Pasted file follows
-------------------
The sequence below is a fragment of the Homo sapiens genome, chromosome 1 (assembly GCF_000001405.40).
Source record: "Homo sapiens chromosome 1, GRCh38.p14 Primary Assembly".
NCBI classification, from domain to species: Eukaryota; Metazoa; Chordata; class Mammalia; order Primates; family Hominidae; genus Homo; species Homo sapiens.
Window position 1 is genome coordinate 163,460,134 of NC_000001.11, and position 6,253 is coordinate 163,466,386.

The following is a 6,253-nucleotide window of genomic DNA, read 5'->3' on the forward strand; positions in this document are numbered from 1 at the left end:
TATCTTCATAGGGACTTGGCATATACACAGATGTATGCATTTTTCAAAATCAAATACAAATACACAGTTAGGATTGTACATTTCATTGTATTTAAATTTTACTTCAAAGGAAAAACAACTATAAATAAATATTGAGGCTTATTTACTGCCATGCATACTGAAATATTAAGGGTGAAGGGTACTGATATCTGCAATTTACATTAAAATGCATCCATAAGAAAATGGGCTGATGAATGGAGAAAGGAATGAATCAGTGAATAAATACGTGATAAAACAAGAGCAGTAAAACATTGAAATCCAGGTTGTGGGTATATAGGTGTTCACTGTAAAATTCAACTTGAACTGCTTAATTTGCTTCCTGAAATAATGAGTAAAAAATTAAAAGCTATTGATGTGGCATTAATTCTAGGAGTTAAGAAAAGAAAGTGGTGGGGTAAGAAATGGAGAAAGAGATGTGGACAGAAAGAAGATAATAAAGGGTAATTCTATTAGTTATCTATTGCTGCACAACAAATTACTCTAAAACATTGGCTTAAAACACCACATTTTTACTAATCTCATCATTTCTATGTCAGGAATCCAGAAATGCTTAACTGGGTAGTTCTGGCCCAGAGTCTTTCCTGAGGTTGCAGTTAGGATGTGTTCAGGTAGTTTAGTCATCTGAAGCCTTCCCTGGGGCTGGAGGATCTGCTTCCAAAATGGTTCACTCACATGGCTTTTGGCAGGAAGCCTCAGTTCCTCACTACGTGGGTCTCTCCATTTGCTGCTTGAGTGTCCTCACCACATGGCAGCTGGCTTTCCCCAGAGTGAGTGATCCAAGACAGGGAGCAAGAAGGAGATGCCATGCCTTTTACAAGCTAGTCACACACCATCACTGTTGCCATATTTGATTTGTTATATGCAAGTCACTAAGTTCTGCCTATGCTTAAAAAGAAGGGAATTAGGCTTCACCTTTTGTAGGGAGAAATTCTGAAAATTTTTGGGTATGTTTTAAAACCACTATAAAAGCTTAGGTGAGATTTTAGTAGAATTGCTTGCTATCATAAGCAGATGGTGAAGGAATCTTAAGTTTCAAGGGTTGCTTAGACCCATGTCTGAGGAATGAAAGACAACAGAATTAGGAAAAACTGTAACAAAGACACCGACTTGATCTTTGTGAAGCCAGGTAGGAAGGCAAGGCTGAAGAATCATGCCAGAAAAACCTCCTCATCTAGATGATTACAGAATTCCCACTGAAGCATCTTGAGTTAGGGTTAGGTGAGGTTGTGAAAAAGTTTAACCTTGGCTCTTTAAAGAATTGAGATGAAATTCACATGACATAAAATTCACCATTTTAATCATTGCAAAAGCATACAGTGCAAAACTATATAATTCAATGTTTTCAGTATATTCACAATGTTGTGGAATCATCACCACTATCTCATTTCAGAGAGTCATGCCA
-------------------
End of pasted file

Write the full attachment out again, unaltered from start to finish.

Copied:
The sequence below is a fragment of the Homo sapiens genome, chromosome 1 (assembly GCF_000001405.40).
Source record: "Homo sapiens chromosome 1, GRCh38.p14 Primary Assembly".
NCBI classification, from domain to species: Eukaryota; Metazoa; Chordata; class Mammalia; order Primates; family Hominidae; genus Homo; species Homo sapiens.
Window position 1 is genome coordinate 163,460,134 of NC_000001.11, and position 6,253 is coordinate 163,466,386.

The following is a 6,253-nucleotide window of genomic DNA, read 5'->3' on the forward strand; positions in this document are numbered from 1 at the left end:
TATCTTCATAGGGACTTGGCATATACACAGATGTATGCATTTTTCAAAATCAAATACAAATACACAGTTAGGATTGTACATTTCATTGTATTTAAATTTTACTTCAAAGGAAAAACAACTATAAATAAATATTGAGGCTTATTTACTGCCATGCATACTGAAATATTAAGGGTGAAGGGTACTGATATCTGCAATTTACATTAAAATGCATCCATAAGAAAATGGGCTGATGAATGGAGAAAGGAATGAATCAGTGAATAAATACGTGATAAAACAAGAGCAGTAAAACATTGAAATCCAGGTTGTGGGTATATAGGTGTTCACTGTAAAATTCAACTTGAACTGCTTAATTTGCTTCCTGAAATAATGAGTAAAAAATTAAAAGCTATTGATGTGGCATTAATTCTAGGAGTTAAGAAAAGAAAGTGGTGGGGTAAGAAATGGAGAAAGAGATGTGGACAGAAAGAAGATAATAAAGGGTAATTCTATTAGTTATCTATTGCTGCACAACAAATTACTCTAAAACATTGGCTTAAAACACCACATTTTTACTAATCTCATCATTTCTATGTCAGGAATCCAGAAATGCTTAACTGGGTAGTTCTGGCCCAGAGTCTTTCCTGAGGTTGCAGTTAGGATGTGTTCAGGTAGTTTAGTCATCTGAAGCCTTCCCTGGGGCTGGAGGATCTGCTTCCAAAATGGTTCACTCACATGGCTTTTGGCAGGAAGCCTCAGTTCCTCACTACGTGGGTCTCTCCATTTGCTGCTTGAGTGTCCTCACCACATGGCAGCTGGCTTTCCCCAGAGTGAGTGATCCAAGACAGGGAGCAAGAAGGAGATGCCATGCCTTTTACAAGCTAGTCACACACCATCACTGTTGCCATATTTGATTTGTTATATGCAAGTCACTAAGTTCTGCCTATGCTTAAAAAGAAGGGAATTAGGCTTCACCTTTTGTAGGGAGAAATTCTGAAAATTTTTGGGTATGTTTTAAAACCACTATAAAAGCTTAGGTGAGATTTTAGTAGAATTGCTTGCTATCATAAGCAGATGGTGAAGGAATCTTAAGTTTCAAGGGTTGCTTAGACCCATGTCTGAGGAATGAAAGACAACAGAATTAGGAAAAACTGTAACAAAGACACCGACTTGATCTTTGTGAAGCCAGGTAGGAAGGCAAGGCTGAAGAATCATGCCAGAAAAACCTCCTCATCTAGATGATTACAGAATTCCCACTGAAGCATCTTGAGTTAGGGTTAGGTGAGGTTGTGAAAAAGTTTAACCTTGGCTCTTTAAAGAATTGAGATGAAATTCACATGACATAAAATTCACCATTTTAATCATTGCAAAAGCATACAGTGCAAAACTATATAATTCAATGTTTTCAGTATATTCACAATGTTGTGGAATCATCACCACTATCTCATTTCAGAGAGTCATGCCA